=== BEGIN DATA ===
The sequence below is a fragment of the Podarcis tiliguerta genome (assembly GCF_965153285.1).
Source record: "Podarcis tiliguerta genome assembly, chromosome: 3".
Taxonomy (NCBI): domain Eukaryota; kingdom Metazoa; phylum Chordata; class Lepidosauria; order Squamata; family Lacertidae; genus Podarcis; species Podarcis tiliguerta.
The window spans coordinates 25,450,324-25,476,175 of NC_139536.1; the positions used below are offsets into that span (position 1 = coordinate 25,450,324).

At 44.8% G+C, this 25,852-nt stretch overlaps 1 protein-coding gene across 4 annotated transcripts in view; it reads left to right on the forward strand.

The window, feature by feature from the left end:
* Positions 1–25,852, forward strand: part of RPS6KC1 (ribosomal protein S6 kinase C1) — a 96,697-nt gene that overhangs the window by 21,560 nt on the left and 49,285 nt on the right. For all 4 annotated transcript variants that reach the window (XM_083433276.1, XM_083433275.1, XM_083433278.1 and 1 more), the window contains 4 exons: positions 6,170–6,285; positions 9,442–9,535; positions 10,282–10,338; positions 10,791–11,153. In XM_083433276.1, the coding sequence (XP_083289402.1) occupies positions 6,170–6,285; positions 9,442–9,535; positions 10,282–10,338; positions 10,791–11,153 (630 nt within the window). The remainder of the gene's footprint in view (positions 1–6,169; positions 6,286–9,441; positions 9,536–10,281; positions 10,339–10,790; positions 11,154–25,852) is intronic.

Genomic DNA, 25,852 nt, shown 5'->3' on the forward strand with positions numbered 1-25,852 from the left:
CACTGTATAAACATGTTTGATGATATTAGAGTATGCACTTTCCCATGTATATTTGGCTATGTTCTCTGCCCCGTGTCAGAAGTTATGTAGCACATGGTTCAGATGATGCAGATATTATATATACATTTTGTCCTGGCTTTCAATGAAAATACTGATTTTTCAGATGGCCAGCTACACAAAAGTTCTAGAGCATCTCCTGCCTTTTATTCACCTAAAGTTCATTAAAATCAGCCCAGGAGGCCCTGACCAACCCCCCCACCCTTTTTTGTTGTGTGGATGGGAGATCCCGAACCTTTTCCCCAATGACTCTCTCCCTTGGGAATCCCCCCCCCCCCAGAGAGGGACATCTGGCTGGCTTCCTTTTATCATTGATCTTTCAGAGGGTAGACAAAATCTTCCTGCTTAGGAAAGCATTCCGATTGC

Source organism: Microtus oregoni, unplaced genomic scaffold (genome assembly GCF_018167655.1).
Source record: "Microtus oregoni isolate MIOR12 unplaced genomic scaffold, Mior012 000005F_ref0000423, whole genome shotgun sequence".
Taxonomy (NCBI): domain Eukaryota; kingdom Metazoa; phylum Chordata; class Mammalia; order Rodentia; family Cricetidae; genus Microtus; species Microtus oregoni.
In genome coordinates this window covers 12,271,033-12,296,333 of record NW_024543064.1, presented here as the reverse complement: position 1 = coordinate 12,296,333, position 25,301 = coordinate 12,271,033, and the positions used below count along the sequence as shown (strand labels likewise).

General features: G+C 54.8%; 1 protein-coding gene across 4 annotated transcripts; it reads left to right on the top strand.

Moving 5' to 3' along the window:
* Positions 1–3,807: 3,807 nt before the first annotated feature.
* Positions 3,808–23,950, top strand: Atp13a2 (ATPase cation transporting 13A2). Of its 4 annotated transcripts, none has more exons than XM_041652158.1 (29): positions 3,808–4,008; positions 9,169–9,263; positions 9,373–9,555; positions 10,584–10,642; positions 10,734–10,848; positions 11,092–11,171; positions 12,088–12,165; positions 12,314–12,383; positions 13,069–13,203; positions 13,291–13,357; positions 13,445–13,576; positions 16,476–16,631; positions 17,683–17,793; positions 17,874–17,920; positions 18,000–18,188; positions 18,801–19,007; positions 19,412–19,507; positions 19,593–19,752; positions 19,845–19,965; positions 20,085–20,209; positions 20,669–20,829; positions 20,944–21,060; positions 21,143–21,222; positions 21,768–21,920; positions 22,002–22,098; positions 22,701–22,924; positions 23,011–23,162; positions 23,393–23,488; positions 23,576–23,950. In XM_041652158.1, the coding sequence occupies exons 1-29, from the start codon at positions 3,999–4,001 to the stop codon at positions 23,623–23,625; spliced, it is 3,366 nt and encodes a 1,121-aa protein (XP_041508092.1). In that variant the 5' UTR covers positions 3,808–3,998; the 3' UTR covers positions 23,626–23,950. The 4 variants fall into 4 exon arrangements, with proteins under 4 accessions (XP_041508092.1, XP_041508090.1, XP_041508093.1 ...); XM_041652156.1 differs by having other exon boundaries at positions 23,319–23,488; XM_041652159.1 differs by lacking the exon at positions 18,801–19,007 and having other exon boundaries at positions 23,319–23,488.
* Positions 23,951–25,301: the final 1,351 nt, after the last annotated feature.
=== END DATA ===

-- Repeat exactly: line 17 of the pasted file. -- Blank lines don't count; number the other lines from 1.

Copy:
* Positions 3,808–23,950, top strand: Atp13a2 (ATPase cation transporting 13A2). Of its 4 annotated transcripts, none has more exons than XM_041652158.1 (29): positions 3,808–4,008; positions 9,169–9,263; positions 9,373–9,555; positions 10,584–10,642; positions 10,734–10,848; positions 11,092–11,171; positions 12,088–12,165; positions 12,314–12,383; positions 13,069–13,203; positions 13,291–13,357; positions 13,445–13,576; positions 16,476–16,631; positions 17,683–17,793; positions 17,874–17,920; positions 18,000–18,188; positions 18,801–19,007; positions 19,412–19,507; positions 19,593–19,752; positions 19,845–19,965; positions 20,085–20,209; positions 20,669–20,829; positions 20,944–21,060; positions 21,143–21,222; positions 21,768–21,920; positions 22,002–22,098; positions 22,701–22,924; positions 23,011–23,162; positions 23,393–23,488; positions 23,576–23,950. In XM_041652158.1, the coding sequence occupies exons 1-29, from the start codon at positions 3,999–4,001 to the stop codon at positions 23,623–23,625; spliced, it is 3,366 nt and encodes a 1,121-aa protein (XP_041508092.1). In that variant the 5' UTR covers positions 3,808–3,998; the 3' UTR covers positions 23,626–23,950. The 4 variants fall into 4 exon arrangements, with proteins under 4 accessions (XP_041508092.1, XP_041508090.1, XP_041508093.1 ...); XM_041652156.1 differs by having other exon boundaries at positions 23,319–23,488; XM_041652159.1 differs by lacking the exon at positions 18,801–19,007 and having other exon boundaries at positions 23,319–23,488.